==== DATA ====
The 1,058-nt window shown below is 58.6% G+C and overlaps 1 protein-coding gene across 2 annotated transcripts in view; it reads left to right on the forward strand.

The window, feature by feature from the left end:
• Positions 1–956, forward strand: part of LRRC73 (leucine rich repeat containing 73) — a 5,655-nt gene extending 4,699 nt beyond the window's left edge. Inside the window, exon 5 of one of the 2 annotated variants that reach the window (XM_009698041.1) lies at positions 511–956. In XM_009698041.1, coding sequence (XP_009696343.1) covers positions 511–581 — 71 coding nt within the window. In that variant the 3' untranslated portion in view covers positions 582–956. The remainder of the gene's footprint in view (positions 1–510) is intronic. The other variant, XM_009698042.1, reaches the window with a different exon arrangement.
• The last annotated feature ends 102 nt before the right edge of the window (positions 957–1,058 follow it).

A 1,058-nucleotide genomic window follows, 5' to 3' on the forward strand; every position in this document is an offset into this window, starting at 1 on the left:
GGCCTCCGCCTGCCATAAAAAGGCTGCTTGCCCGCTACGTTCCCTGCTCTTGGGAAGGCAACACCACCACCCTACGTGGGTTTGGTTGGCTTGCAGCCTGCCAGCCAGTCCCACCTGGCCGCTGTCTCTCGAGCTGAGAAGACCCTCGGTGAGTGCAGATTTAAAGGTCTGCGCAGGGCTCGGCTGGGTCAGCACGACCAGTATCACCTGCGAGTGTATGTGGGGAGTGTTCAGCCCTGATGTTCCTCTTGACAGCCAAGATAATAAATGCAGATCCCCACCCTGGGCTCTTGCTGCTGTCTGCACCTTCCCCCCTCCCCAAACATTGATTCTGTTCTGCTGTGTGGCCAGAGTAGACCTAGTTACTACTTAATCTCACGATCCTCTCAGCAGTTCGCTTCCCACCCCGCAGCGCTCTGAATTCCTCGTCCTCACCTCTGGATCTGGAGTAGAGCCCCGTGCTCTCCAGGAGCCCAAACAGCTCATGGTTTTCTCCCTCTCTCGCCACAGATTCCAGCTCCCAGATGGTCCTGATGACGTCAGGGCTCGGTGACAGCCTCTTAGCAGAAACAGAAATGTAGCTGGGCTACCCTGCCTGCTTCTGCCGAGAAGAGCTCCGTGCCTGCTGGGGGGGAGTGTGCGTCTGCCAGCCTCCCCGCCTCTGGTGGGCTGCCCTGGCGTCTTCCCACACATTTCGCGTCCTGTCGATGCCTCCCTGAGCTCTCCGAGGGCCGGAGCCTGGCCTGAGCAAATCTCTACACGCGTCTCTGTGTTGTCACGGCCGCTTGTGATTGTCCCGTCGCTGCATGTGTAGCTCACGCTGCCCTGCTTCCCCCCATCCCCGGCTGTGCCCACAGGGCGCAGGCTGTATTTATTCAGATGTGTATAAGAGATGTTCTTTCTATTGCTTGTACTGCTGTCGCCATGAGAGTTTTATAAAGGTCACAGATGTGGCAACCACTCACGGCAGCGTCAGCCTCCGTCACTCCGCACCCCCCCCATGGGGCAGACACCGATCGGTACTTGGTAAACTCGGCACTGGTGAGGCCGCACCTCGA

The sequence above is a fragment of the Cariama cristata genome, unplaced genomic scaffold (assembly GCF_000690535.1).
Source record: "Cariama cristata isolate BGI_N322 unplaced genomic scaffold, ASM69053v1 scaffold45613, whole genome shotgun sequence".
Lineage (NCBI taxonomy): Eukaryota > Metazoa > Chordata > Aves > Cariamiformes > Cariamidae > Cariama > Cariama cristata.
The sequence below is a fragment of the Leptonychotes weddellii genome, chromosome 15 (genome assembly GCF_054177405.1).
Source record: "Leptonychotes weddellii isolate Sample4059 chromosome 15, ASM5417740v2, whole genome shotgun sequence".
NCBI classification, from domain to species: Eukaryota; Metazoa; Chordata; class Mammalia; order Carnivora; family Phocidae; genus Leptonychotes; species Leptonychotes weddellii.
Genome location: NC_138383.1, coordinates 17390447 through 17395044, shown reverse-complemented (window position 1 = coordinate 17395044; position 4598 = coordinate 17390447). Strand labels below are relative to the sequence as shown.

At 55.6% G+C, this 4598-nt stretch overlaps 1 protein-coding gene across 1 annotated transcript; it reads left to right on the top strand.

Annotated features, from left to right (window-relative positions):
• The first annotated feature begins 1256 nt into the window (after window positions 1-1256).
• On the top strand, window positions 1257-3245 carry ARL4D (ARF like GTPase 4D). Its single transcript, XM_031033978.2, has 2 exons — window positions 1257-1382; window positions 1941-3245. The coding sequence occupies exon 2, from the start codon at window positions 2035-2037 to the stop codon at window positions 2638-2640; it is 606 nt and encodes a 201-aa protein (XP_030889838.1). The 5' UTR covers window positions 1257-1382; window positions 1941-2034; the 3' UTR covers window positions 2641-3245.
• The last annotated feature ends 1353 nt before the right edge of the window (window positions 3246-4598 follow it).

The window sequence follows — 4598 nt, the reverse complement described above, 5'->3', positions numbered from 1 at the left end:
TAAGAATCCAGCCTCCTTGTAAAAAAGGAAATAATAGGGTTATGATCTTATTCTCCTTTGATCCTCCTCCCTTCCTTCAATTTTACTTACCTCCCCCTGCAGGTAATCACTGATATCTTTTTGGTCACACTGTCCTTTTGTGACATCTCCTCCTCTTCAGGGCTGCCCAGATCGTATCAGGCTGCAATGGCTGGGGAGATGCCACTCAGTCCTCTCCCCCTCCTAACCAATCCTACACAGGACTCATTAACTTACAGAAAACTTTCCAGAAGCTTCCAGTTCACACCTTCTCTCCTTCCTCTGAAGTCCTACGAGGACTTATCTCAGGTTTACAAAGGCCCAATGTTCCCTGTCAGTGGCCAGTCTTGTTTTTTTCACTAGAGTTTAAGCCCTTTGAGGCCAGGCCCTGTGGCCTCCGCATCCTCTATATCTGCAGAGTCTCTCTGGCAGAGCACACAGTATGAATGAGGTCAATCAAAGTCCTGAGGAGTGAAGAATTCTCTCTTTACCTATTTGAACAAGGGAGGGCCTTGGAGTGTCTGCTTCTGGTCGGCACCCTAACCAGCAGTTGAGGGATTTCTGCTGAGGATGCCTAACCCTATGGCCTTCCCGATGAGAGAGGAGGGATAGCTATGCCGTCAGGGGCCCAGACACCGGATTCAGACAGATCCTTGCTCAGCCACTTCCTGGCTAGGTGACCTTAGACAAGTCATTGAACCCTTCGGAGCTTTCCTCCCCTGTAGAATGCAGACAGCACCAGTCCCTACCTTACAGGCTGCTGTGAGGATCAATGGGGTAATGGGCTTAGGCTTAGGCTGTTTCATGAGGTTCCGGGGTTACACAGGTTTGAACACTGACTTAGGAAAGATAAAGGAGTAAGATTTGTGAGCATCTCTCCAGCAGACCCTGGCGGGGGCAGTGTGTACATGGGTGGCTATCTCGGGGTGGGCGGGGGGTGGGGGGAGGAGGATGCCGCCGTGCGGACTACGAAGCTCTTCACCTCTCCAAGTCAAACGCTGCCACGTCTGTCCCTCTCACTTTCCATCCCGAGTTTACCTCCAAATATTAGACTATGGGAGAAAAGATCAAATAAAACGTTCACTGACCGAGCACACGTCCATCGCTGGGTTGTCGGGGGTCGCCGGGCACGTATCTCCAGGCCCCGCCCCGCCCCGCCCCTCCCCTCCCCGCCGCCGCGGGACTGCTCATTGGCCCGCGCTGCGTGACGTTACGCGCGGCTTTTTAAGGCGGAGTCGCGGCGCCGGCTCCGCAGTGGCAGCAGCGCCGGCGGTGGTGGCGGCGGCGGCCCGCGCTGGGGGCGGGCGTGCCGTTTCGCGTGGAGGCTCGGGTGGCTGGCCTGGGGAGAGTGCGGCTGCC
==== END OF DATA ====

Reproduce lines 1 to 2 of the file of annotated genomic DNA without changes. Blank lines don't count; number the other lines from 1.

The 1,058-nt window shown below is 58.6% G+C and overlaps 1 protein-coding gene across 2 annotated transcripts in view; it reads left to right on the forward strand.

The window, feature by feature from the left end: